KATE BUSH "BABOOSHKA" (1980)
By Mark Nobes
Released in June 1980, Babooshka was the second single to be released from Kate Bush's third studio album Never For Ever. The song was one of Kate's more memorable and highest charting songs.
No official 12 inch single was originally released (only a 7 inch vinyl), but you can listen to a rare extended remix lower down on this page. The official video is further down the page.
The B-side was a non-album track entitled "The Ran Tan Waltz" which lasts just 2:40.
"Babooshka" became a major hit in many countries, and even reached #5 in Israel on their IBA chart, which is highly unusual for a British pop act. The song also reached #2 in Australia (Kent Music Report), #4 in France (IFOP chart), #4 in Norway (VG-Lista chart), #5 on the Irish Singles Chart, #6 on Italy's Musica e Dischi, and #8 on New Zealand's Recorded Music chart.
"Babooshka" entered the British charts on 29th June at #63. A strong hook and plenty of airplay helped to propel the single to #16 on 6th July, and then into the top ten to reach #7 for two weeks from 13th July, before reaching a peak position of #5 on 27th July for one week, before falling to #6 the following week.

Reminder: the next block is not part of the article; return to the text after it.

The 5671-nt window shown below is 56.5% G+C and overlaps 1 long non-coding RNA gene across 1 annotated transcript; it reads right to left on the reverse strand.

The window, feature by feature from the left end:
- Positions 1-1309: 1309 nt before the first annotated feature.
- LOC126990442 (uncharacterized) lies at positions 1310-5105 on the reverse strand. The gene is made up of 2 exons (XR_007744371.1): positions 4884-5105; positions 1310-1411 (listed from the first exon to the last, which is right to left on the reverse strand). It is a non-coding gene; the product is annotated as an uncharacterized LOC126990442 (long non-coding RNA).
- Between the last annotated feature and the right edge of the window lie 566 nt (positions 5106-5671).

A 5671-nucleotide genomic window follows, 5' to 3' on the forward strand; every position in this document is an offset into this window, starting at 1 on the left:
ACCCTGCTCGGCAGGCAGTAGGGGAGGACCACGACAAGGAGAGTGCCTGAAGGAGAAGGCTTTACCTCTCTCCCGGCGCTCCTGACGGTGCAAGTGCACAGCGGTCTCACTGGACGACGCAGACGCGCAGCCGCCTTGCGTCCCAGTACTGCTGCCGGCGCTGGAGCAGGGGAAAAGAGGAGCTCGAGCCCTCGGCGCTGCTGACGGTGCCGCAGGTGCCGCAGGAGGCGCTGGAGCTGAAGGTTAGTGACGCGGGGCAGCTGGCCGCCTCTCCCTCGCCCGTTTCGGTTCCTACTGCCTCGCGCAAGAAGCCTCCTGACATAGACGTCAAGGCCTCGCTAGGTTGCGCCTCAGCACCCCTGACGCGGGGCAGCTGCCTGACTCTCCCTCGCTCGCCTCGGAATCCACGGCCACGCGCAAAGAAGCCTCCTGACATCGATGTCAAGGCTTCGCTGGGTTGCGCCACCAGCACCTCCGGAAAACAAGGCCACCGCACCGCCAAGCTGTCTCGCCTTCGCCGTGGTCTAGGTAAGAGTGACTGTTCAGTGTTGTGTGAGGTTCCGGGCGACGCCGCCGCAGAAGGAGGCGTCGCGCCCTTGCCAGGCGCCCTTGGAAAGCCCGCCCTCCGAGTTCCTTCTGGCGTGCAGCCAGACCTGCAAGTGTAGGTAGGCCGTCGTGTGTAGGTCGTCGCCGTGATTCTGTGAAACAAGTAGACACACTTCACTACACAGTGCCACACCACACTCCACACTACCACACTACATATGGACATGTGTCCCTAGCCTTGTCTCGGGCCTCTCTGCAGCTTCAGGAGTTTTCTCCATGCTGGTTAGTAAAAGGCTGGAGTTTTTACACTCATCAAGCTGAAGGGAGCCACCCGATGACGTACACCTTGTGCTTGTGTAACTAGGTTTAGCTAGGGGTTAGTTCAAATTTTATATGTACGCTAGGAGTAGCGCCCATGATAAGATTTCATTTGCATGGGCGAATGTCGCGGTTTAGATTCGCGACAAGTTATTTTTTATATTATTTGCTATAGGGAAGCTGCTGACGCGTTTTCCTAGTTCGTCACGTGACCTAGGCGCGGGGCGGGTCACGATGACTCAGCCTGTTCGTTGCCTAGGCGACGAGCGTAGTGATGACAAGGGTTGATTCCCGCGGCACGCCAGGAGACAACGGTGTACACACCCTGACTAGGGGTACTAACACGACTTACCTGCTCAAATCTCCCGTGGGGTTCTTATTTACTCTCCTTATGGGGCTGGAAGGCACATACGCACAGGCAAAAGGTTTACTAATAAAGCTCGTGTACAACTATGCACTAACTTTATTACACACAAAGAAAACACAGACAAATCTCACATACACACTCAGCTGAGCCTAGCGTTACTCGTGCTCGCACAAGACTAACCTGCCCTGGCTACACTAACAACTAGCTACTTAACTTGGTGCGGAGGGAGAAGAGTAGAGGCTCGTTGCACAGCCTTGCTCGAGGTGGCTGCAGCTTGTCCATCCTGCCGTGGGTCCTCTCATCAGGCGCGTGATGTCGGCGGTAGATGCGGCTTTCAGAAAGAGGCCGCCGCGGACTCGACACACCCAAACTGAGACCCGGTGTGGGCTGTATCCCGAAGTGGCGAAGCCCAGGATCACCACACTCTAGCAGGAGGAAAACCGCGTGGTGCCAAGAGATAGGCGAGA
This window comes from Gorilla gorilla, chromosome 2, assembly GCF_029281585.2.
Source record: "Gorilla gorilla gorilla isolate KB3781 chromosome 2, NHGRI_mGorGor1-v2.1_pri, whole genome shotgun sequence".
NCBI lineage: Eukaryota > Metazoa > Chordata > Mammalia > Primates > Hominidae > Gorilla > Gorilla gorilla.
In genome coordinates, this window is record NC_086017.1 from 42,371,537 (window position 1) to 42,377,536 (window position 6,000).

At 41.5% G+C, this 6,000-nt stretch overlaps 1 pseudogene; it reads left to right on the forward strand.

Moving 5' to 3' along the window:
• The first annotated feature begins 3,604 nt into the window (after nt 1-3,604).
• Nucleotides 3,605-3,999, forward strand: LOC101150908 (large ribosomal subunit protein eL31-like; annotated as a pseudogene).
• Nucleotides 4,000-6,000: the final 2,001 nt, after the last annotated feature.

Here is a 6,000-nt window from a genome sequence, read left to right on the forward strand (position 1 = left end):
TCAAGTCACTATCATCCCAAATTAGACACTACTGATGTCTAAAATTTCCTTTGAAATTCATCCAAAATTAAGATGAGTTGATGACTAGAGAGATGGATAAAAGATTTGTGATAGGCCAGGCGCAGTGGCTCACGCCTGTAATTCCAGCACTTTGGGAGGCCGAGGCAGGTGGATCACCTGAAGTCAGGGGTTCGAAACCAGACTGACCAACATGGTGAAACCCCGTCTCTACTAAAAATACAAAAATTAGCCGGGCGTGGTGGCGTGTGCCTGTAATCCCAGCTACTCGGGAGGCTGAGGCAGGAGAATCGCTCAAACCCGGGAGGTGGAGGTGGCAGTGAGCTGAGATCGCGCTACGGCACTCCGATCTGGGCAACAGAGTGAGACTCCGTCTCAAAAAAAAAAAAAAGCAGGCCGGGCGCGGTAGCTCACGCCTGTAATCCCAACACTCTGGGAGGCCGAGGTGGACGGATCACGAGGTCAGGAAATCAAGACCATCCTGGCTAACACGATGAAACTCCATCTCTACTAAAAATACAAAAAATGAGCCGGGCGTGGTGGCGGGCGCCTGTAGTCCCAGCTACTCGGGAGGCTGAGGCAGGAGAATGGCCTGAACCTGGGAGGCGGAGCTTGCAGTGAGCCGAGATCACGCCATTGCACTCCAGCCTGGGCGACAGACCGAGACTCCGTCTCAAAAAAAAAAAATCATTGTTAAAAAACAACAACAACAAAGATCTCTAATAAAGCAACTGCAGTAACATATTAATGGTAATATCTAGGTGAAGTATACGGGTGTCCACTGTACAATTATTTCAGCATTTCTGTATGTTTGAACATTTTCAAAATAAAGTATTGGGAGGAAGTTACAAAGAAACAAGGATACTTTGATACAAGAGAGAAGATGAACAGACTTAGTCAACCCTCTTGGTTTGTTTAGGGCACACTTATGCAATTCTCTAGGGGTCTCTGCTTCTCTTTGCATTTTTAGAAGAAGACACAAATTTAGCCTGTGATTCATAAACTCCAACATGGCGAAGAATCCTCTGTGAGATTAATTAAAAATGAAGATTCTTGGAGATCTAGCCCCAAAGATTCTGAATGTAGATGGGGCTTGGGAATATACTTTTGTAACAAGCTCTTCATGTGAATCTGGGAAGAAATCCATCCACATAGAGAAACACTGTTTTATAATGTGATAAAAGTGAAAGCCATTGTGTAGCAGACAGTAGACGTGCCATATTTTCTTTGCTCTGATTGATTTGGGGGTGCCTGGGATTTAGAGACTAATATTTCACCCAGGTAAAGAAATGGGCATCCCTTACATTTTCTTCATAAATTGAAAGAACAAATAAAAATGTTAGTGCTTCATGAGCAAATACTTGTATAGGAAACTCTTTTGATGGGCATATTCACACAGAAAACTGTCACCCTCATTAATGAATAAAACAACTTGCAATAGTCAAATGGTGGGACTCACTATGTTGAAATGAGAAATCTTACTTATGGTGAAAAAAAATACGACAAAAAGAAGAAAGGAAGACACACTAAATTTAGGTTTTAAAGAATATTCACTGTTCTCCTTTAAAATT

Babooshka spent ten weeks in the UK charts in total.
The unusual video features Kate's notoriously uncoventional dance movements, and we see her dressed in black and wearing a veil while caressing a double bass, which depicts her husband. Many would argue that Bush is the female version of Bowie, although at the time, she was more or less treated as a freak by many, rather than a breath of fresh air.
Once the song reaches its chorus, Bush appears in dramatically different and more revealing russian(?) attire, looking uncomfortably similar to the Marvel character Red Sonja. The look was actually based on a character featuring in fantasy artwork by the Greek artist Christos Achilleos.
According to Bush, the songs lyrics (see below) tell the story of a paranoid wife who has a desire to test her husband's loyalty. She pretends to be a younger woman and sends him perfume scented letters, before setting a trap to meet up with him, destroying the relationship with her own paranoia about no longer being the attractive, young lady that she feels her husband desires.
Apparently, Bush didn't realise that when she wrote the song the word Babushka meant old woman (or Grandmother) in Russian. However, this actually ties in well with the lyrics, with the wife feeling like she is no longer youthful and attractive.